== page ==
High reliability of scrotal ultrasonography in the management of childhood primary testicular neoplasms.
ABSTRACT The role for testis-sparing surgery in the treatment of primary intratesticular lesions in childhood is growing. The reliability of scrotal ultrasonograpy (US) in the management of these lesions is still controversial.
Between 1991 and 2007, 383 children and adolescents presented with testicular abnormalities. Ultrasound results and records of patients with primary testicular neoplasms were analyzed.
12 of 383 patients (3.1%) had a histologically proven primary intratesticular neoplasm. Scrotal US was highly sensitive for the detection of these lesions. Patients' mean age at initial US was 6 years (9 prepubertal, 3 juvenile patients). The most frequent symptom was a painless unilateral scrotal mass (75%). Tumor markers or testosterone were elevated in 6/12 boys. Histology was intratesticular germ cell in 7, sexcord stromal tumor in 4 and capillary hemangioma in 1 patient. US correctly distinguished between benign and malignant lesions in all cases. When combined with clinical symptoms, US predicted 75% of histologies. After including hormone and tumor marker levels, a correct preoperative diagnosis was made for all boys with germ cell, and for 75% of boys with sexcord stromal tumor.
Scrotal US is highly sensitive for the detection of childhood primary intratesticular tumors and, when combined with clinical data, highly reliable for differential diagnosis. It may help clinicians to decide when to opt for testis-sparing surgery.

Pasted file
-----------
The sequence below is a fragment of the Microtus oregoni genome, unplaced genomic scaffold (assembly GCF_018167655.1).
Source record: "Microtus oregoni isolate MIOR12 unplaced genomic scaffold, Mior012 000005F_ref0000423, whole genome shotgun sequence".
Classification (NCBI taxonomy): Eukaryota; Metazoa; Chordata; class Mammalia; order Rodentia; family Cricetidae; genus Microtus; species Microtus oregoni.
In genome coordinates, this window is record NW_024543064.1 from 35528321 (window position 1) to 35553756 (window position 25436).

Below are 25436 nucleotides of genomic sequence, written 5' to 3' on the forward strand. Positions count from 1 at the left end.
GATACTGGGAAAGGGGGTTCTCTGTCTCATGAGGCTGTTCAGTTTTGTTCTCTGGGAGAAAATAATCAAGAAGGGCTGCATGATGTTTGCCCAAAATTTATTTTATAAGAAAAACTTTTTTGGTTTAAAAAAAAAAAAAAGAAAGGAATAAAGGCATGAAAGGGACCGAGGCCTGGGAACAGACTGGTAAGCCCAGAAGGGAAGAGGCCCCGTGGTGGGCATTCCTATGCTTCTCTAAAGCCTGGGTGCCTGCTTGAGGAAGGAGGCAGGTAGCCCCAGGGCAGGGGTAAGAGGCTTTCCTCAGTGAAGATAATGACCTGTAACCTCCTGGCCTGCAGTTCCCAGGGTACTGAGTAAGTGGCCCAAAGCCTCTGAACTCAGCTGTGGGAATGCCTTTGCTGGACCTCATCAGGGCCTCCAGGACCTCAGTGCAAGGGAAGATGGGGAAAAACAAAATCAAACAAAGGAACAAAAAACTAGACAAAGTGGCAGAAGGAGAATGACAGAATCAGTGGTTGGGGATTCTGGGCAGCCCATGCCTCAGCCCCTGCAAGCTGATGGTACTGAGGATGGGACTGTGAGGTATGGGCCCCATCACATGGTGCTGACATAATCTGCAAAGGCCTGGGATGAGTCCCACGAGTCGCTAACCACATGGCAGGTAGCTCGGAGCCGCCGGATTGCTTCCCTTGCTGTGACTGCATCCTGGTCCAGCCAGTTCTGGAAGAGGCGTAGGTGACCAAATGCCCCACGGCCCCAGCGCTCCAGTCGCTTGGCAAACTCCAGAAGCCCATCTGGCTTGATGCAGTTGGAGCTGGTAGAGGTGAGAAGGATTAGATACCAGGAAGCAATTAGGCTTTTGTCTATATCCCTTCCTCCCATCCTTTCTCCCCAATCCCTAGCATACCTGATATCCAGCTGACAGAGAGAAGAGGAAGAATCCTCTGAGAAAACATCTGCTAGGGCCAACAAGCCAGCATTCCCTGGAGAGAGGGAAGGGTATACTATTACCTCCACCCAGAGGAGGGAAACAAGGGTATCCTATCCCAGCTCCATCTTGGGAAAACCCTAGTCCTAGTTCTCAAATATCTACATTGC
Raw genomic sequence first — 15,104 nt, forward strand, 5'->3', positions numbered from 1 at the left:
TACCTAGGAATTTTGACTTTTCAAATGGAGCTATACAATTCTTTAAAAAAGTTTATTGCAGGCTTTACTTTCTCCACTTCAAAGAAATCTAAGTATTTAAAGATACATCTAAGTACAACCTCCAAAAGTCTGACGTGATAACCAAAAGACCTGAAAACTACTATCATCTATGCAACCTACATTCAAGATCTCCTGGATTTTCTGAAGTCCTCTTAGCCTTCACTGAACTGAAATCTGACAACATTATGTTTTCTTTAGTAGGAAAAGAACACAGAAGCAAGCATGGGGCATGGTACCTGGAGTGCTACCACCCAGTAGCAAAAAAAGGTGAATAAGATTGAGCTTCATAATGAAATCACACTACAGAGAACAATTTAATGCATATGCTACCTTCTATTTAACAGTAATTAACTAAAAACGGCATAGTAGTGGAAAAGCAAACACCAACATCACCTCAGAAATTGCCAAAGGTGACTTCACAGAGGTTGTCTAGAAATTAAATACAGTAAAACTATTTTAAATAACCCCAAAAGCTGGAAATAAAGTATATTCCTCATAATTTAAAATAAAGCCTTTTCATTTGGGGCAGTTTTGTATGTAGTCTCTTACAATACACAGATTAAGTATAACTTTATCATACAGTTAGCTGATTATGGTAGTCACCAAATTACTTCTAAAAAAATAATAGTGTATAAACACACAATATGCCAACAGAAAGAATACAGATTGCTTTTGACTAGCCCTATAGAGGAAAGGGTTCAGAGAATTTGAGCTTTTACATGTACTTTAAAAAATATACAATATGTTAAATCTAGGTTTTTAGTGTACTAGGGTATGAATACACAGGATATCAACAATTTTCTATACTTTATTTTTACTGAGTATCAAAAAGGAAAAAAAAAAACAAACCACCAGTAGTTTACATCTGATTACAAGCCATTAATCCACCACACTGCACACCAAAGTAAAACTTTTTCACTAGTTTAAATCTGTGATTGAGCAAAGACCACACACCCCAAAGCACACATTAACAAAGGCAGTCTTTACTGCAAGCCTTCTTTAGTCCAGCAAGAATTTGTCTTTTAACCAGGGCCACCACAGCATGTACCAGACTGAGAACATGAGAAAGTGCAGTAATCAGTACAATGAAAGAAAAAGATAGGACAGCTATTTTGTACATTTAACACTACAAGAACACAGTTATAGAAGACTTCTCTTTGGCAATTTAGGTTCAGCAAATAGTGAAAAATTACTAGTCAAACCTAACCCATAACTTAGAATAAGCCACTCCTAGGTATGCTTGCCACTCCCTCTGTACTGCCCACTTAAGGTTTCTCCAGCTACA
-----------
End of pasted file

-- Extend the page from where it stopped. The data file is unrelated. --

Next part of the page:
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ABSTRACT: Testicular hemangioma is a very rare neoplasm with only 25 cases reported in the English literature. We describe 8 cases of testicular hemangioma encountered at our institution between 1992 and 2012. Of the 7 consult cases, 4 were malignant, 1 a Leydig cell tumor, and 2 were recognized as hemangiomas. The patients' ages ranged from 9 to 54 years (mean 32; median 30). Seven patients presented with self-detected palpable masses, and 2 patients reported pain. Six hemangiomas involved the right testis, and 2 were left sided. Ultrasonography recognized hypervascularity in 3 cases. History of pelvic irradiation, chemotherapy, and remote scrotal trauma was present in 3 patients. Preoperative serum tumor markers were negative (2/2 cases). The average size was 1.7 cm (median 1.8; range, 0.5 to 3.0). Six cases were infiltrative within the testis and entrapped benign seminiferous tubules, and 3 tumors invaded the tunica albuginea. Three hemangiomas were epithelioid, 2 anastomosing, 1 cellular capillary, 1 capillary, and 1 cavernous. Mitoses were sparse in all but 1 case, which reached up to 5 per 10 HPF. In 6 cases, seminiferous tubules adjacent to the hemangioma were atrophic without spermatogenesis. Immunohistochemical analysis was performed in 6 cases, and tumors stained with CD31, CD34, FVIII-related protein, and FLI-1 but not with pancytokeratin AE1/3, epithelial membrane antigen, keratin 8/18, placental alkaline phosphatase, human herpes virus 8, human chorionic gonadotropin, c-kit, melan-A, or p53. In cases with follow-up, there were no recurrences in 7 patients (mean 21 mo; median 12 mo; range, 1 to 72 mo). In summary, testicular hemangioma is a rare neoplasm with different morphologies having in common an infiltrative growth pattern with entrapment of seminiferous tubules, which should not be considered a feature of malignancy. Clinical and radiologic findings may preoperatively suggest a vascular tumor.The American journal of surgical pathology 06/2013; 37(6):860-6. · 4.06 Impact Factor